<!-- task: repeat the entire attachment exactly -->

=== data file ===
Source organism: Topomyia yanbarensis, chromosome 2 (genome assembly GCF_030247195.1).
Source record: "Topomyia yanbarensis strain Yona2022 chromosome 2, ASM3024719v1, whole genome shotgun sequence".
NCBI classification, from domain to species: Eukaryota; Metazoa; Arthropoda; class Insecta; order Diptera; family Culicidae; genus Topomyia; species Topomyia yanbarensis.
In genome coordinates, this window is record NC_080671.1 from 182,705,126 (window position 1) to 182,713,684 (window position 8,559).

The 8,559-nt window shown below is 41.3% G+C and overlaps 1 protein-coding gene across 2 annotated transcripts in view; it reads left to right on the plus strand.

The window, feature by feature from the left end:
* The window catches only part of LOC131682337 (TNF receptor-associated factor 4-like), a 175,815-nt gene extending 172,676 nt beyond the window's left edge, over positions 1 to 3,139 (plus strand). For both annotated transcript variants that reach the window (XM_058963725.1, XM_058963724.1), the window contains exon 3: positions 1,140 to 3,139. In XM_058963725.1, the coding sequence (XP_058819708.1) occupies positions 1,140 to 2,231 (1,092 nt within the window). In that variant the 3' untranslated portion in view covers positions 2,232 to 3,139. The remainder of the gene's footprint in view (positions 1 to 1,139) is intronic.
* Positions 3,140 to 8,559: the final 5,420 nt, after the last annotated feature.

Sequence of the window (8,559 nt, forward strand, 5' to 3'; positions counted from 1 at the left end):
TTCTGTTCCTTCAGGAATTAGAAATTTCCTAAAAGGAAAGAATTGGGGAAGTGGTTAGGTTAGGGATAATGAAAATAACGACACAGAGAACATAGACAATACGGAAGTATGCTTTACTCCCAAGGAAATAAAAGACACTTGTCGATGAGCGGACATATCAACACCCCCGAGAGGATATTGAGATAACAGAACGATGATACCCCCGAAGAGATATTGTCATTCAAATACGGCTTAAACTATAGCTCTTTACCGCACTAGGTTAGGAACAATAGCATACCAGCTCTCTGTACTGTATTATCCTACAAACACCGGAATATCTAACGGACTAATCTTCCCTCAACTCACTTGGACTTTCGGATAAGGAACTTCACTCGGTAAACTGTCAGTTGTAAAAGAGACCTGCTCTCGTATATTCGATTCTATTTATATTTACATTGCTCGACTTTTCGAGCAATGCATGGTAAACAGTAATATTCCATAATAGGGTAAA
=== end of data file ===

Source organism: Topomyia yanbarensis, chromosome 2 (genome assembly GCF_030247195.1).
Source record: "Topomyia yanbarensis strain Yona2022 chromosome 2, ASM3024719v1, whole genome shotgun sequence".
NCBI classification, from domain to species: Eukaryota; Metazoa; Arthropoda; class Insecta; order Diptera; family Culicidae; genus Topomyia; species Topomyia yanbarensis.
In genome coordinates, this window is record NC_080671.1 from 182,705,126 (window position 1) to 182,713,684 (window position 8,559).

The 8,559-nt window shown below is 41.3% G+C and overlaps 1 protein-coding gene across 2 annotated transcripts in view; it reads left to right on the plus strand.

The window, feature by feature from the left end:
* The window catches only part of LOC131682337 (TNF receptor-associated factor 4-like), a 175,815-nt gene extending 172,676 nt beyond the window's left edge, over positions 1 to 3,139 (plus strand). For both annotated transcript variants that reach the window (XM_058963725.1, XM_058963724.1), the window contains exon 3: positions 1,140 to 3,139. In XM_058963725.1, the coding sequence (XP_058819708.1) occupies positions 1,140 to 2,231 (1,092 nt within the window). In that variant the 3' untranslated portion in view covers positions 2,232 to 3,139. The remainder of the gene's footprint in view (positions 1 to 1,139) is intronic.
* Positions 3,140 to 8,559: the final 5,420 nt, after the last annotated feature.

Sequence of the window (8,559 nt, forward strand, 5' to 3'; positions counted from 1 at the left end):
TTCTGTTCCTTCAGGAATTAGAAATTTCCTAAAAGGAAAGAATTGGGGAAGTGGTTAGGTTAGGGATAATGAAAATAACGACACAGAGAACATAGACAATACGGAAGTATGCTTTACTCCCAAGGAAATAAAAGACACTTGTCGATGAGCGGACATATCAACACCCCCGAGAGGATATTGAGATAACAGAACGATGATACCCCCGAAGAGATATTGTCATTCAAATACGGCTTAAACTATAGCTCTTTACCGCACTAGGTTAGGAACAATAGCATACCAGCTCTCTGTACTGTATTATCCTACAAACACCGGAATATCTAACGGACTAATCTTCCCTCAACTCACTTGGACTTTCGGATAAGGAACTTCACTCGGTAAACTGTCAGTTGTAAAAGAGACCTGCTCTCGTATATTCGATTCTATTTATATTTACATTGCTCGACTTTTCGAGCAATGCATGGTAAACAGTAATATTCCATAATAGGGTAAA